True Wisdom


Reading Time: 2 minutes

WISDOM MEANS KNOWING THE DIFFERENCE BETWEEN RIGHT AND WRONG.

Bible Reading of the Day: Read 1 Kings 3:5-10.

Verse of the Day: “Give me an understanding mind so that I can . . . know the difference between right and wrong” (1 Kings 3:9).

Dad helped Chet buckle his seat belt and then pulled a small stack of index cards from his pocket. A flight attendant walked by and peered down each row of seats to be sure every passenger was safely buckled into his or her seat.

Dad thumbed through the index cards. On each card was a short question or statement he had written down over the past several weeks. Because he traveled a lot, he didn’t always get to spend a lot of time with his son and two daughters, so he had adopted the habit of writing important questions down to discuss with his children. Then, when he was riding in the car, standing in line at the grocery store, or just watching a sitcom with his family, he could easily begin a meaningful conversation with one or more of his children.

Some of the questions were simple, like “Who’s your best friend?” or “Name one thing God likes.” Others required thought, like the question he chose to ask Chet once the plane was in the air.

Dad turned in his seat and faced his son with a curious expression. “Can I ask you a question, Chet?” When the boy nodded, Dad continued. “What is wisdom?”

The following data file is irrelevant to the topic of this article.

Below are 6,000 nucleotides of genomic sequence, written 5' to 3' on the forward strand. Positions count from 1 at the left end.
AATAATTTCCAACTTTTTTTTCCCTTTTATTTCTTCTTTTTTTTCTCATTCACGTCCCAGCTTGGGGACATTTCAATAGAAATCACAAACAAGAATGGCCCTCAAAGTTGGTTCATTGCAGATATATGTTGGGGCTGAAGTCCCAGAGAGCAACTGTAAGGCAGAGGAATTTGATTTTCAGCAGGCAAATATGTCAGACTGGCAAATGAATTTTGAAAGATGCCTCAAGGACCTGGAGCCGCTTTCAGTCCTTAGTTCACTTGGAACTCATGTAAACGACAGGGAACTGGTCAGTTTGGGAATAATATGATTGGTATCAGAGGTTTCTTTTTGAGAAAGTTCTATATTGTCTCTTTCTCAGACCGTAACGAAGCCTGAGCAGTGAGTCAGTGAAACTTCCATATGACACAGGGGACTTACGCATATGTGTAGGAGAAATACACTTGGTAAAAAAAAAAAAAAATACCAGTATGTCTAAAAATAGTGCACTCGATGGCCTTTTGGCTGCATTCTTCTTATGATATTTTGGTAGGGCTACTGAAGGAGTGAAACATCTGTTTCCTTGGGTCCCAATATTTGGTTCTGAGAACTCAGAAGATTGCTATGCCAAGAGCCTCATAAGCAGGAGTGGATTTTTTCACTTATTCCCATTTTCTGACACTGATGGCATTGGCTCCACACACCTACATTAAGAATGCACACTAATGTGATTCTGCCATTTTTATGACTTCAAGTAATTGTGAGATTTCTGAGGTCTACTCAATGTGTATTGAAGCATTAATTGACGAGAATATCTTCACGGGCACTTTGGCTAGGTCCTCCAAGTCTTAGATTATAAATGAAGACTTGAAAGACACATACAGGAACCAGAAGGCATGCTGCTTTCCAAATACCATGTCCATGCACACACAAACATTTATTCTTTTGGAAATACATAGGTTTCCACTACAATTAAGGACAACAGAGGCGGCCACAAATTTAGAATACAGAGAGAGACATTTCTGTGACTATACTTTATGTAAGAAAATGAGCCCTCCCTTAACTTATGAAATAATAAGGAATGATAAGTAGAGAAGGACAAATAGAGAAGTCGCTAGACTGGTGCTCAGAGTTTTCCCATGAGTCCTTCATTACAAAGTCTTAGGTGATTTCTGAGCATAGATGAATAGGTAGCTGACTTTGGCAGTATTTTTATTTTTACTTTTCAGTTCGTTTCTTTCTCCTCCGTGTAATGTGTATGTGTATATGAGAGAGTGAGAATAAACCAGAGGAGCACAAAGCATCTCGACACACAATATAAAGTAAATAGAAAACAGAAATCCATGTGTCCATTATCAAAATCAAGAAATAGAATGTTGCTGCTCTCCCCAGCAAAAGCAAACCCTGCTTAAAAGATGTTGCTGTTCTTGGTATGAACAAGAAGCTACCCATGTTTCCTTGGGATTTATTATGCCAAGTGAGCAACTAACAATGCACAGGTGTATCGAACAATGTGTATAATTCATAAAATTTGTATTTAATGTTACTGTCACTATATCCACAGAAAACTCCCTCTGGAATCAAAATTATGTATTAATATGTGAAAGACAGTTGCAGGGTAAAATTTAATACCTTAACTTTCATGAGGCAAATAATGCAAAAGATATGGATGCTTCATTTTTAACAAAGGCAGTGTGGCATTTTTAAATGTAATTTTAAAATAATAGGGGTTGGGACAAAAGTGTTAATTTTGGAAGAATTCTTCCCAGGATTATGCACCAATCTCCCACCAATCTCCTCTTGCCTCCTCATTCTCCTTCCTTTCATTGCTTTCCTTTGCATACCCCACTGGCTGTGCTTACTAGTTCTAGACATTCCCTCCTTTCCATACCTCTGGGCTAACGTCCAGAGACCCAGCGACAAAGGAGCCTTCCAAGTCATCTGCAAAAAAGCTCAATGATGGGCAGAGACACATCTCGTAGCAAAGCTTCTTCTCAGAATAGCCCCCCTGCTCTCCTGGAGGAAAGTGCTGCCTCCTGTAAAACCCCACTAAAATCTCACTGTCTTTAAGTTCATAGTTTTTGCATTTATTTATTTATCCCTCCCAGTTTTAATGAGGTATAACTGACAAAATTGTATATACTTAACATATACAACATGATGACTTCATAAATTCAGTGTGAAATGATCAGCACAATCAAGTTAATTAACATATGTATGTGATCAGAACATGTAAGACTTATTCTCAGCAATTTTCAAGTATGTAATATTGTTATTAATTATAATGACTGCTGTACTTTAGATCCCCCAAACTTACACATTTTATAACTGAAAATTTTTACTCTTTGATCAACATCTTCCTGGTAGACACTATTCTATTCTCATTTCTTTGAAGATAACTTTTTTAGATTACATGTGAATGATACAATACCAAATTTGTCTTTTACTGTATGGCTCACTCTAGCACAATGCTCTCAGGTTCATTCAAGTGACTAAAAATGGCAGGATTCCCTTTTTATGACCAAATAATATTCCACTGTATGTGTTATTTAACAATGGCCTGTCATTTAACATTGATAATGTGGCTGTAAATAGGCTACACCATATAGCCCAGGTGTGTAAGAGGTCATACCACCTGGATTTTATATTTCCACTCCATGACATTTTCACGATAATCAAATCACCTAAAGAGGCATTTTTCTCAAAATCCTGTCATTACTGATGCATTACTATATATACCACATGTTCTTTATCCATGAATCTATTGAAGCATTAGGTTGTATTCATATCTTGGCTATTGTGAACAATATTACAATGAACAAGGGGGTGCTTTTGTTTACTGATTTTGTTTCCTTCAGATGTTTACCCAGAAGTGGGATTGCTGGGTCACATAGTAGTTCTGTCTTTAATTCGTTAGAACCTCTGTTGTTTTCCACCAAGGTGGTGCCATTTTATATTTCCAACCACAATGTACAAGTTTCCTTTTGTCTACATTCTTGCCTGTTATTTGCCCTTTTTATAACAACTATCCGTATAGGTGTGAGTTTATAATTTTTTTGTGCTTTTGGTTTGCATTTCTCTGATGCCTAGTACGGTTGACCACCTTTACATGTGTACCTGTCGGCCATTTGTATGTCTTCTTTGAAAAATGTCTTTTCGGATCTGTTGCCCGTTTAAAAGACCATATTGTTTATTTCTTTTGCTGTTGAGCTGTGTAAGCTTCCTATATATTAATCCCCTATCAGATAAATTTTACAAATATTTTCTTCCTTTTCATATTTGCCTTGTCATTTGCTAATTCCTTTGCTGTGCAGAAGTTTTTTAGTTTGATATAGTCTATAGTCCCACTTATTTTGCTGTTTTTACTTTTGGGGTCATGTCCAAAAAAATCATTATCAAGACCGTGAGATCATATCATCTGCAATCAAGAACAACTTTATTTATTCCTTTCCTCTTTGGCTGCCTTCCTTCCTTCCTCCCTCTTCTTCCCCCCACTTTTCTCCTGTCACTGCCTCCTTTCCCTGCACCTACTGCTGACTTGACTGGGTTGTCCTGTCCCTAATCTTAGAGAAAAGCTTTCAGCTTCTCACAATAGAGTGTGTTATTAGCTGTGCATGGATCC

Chet had gotten used to his dad asking such questions out of the blue, but he wasn’t prepared for this one. “I don’t know,” he answered.

“Who do you think is the wisest person who ever lived?” Dad asked.

Chet thought for a moment, then, remembering a Sunday-school lesson of long ago, answered, “King Solomon! He asked God for wisdom, and God made him the wisest man of all.”

Dad nodded and smiled. “That’s right,” Dad said. “But do you know what I think? I think Solomon was already pretty wise.” Chet’s face reflected confusion.

“When Solomon asked for wisdom,” Dad explained, “he said something like, ‘Give me understanding so I can govern your people well and know the difference between right and wrong.’ Solomon already knew that a big part of wisdom is knowing the difference between right and wrong.”

“And he knew he needed God’s help to know right from wrong,” Chet said.

Dad patted his son’s shoulder. “Sounds like Solomon’s not the only wise person around here,” he said.

TO DISCUSS: How is “wisdom” different from, or similar to, “intelligence”?

TO PRAY: Take turns praying your own version of Solomon’s prayer. For example: “Lord, give me an understanding mind so that I can know the difference between right and wrong.”


Previous Article

Next Article